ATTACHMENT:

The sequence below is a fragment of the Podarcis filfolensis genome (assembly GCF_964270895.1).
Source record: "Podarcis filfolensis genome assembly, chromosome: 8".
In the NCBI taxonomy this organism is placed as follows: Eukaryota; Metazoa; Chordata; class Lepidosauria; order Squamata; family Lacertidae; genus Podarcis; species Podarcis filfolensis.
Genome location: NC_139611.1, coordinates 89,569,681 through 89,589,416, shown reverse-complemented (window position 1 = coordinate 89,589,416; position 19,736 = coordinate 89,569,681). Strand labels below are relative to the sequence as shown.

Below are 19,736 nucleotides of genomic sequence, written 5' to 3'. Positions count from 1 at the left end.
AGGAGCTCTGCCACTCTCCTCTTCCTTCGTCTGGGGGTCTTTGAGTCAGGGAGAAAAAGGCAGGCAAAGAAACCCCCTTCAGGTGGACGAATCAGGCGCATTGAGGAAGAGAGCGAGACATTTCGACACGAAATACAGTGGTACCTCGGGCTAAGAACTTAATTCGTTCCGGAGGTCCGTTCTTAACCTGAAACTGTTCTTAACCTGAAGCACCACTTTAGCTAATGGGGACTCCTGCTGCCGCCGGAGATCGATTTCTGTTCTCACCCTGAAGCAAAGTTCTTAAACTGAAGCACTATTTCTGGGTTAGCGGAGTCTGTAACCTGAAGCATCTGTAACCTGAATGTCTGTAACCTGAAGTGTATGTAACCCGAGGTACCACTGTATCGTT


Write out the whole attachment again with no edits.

The sequence below is a fragment of the Podarcis filfolensis genome (assembly GCF_964270895.1).
Source record: "Podarcis filfolensis genome assembly, chromosome: 8".
In the NCBI taxonomy this organism is placed as follows: Eukaryota; Metazoa; Chordata; class Lepidosauria; order Squamata; family Lacertidae; genus Podarcis; species Podarcis filfolensis.
Genome location: NC_139611.1, coordinates 89,569,681 through 89,589,416, shown reverse-complemented (window position 1 = coordinate 89,589,416; position 19,736 = coordinate 89,569,681). Strand labels below are relative to the sequence as shown.

Below are 19,736 nucleotides of genomic sequence, written 5' to 3'. Positions count from 1 at the left end.
AGGAGCTCTGCCACTCTCCTCTTCCTTCGTCTGGGGGTCTTTGAGTCAGGGAGAAAAAGGCAGGCAAAGAAACCCCCTTCAGGTGGACGAATCAGGCGCATTGAGGAAGAGAGCGAGACATTTCGACACGAAATACAGTGGTACCTCGGGCTAAGAACTTAATTCGTTCCGGAGGTCCGTTCTTAACCTGAAACTGTTCTTAACCTGAAGCACCACTTTAGCTAATGGGGACTCCTGCTGCCGCCGGAGATCGATTTCTGTTCTCACCCTGAAGCAAAGTTCTTAAACTGAAGCACTATTTCTGGGTTAGCGGAGTCTGTAACCTGAAGCATCTGTAACCTGAATGTCTGTAACCTGAAGTGTATGTAACCCGAGGTACCACTGTATCGTT